The next programme we looked at was the employment and volunteering project run, very efficiently, by Jennette Skinner, the volunteer service manager and Housing Hero ‘inspirational colleague of the year’. We all use volunteers in some way. Our tenant committees, for example, depend on them. But my association has not thought through the concept and practices of volunteering in the way I saw Shepherds Bush doing it.
The project, to date, has helped 386 volunteers, just 7 per cent of whom are Shepherds Bush tenants. Out of those, 97 have moved into employment, 17 have become employed by Shepherds Bush and 56 have become active volunteers.
Again, we met people whose lives were being turned around by this project: a middle-aged woman who, after being made redundant, now has a reason for getting out of bed as she recovers from the loss of her job and loss of self-esteem; a man in his mid-20s suffering from a range of personal and family problems who is putting his life together again. Both were doing volunteer work, asking tenants to fill in follow-up questionnaires on tenant satisfaction for Shepherds Bush - a service that was needed but could not otherwise be afforded.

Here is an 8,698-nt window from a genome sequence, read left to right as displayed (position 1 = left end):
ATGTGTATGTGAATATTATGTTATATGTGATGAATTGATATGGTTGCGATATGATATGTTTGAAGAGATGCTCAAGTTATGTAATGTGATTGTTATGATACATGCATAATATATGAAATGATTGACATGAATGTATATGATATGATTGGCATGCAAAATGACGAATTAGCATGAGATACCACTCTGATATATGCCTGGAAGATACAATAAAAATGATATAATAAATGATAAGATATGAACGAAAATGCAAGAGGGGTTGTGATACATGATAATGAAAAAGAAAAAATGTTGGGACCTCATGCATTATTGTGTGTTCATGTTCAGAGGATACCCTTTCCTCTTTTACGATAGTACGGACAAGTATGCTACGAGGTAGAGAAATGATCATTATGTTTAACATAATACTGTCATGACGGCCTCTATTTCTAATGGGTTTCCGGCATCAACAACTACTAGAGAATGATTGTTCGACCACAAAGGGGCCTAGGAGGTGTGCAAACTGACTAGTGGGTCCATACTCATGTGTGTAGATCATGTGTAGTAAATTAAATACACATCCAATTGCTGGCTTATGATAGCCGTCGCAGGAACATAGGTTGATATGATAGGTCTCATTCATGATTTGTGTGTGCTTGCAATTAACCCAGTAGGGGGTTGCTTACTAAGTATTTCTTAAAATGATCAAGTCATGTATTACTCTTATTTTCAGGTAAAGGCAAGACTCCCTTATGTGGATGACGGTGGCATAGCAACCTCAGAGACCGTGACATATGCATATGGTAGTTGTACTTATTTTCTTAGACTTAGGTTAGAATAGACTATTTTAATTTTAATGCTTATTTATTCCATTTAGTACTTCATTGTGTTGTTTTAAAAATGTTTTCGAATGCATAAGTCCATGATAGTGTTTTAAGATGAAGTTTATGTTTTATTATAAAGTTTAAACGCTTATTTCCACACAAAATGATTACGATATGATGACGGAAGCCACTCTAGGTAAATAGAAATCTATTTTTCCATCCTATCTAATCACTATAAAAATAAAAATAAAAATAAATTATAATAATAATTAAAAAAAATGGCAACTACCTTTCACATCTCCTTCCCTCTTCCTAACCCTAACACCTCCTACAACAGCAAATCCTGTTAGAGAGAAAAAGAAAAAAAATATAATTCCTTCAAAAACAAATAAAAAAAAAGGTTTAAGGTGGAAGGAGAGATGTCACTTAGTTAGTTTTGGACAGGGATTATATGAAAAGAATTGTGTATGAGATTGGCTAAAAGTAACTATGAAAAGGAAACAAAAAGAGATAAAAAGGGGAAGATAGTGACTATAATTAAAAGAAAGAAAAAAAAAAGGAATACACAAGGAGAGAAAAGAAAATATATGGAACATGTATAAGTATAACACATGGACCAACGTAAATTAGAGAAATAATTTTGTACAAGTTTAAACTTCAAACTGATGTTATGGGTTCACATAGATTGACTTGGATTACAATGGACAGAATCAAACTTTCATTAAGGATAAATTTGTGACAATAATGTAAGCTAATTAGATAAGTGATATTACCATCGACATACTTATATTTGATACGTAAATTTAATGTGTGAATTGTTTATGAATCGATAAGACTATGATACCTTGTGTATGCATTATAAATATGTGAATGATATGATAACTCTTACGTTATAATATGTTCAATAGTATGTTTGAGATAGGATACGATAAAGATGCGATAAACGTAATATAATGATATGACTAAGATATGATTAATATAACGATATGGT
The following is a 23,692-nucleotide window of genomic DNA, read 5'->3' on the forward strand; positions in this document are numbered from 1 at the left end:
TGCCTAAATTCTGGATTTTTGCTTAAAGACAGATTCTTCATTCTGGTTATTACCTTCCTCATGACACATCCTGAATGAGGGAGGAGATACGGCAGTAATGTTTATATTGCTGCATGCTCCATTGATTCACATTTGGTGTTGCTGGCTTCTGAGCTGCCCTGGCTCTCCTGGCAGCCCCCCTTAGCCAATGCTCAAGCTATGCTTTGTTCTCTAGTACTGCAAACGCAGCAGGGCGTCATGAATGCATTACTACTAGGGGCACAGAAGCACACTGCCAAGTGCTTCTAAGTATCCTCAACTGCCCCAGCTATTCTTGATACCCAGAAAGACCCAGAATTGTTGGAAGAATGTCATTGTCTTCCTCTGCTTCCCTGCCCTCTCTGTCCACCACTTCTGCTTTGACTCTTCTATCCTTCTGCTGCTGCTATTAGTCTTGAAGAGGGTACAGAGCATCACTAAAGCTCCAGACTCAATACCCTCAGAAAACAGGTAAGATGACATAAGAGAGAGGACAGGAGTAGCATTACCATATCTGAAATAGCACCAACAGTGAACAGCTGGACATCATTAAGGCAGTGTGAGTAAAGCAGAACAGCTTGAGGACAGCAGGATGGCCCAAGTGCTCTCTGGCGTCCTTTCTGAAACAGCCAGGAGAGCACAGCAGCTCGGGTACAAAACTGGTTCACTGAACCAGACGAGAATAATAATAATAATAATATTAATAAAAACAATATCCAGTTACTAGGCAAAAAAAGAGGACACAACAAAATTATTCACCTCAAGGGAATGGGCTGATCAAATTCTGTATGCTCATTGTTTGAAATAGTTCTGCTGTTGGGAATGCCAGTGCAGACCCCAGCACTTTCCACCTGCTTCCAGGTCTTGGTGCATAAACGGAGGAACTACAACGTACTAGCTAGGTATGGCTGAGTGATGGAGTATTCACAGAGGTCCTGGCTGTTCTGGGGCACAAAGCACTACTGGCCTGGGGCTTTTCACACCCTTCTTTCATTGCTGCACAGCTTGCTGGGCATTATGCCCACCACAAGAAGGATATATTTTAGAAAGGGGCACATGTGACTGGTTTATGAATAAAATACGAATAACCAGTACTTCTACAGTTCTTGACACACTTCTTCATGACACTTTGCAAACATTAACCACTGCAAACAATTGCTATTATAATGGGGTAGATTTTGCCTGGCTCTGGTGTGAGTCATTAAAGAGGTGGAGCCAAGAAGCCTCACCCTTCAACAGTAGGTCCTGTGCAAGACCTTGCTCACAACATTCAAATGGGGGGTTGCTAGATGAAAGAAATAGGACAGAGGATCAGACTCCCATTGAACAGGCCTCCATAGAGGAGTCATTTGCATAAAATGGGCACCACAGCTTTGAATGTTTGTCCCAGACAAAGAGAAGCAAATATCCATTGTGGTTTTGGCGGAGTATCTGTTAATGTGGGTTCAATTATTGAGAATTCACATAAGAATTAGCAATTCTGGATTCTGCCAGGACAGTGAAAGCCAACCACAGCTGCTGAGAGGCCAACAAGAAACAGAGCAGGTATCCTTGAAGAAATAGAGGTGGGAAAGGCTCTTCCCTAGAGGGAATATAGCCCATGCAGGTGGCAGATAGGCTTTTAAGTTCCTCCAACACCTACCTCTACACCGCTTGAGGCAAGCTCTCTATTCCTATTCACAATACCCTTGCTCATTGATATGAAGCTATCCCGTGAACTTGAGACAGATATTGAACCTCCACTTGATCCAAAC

Breathing new life
The last project was one that I thought could do with some pepping up. It is a furniture recycling project which the landlord helped a charity rescue and has subsequently expanded. It collects and sells reusable furniture from a warehouse and has just opened its first retail outlet opposite the dreadful Westfield Shopping Centre in Shepherds Bush itself. However, the shop looks pretty unwelcoming, and needs to refurbish more furniture to create more jobs.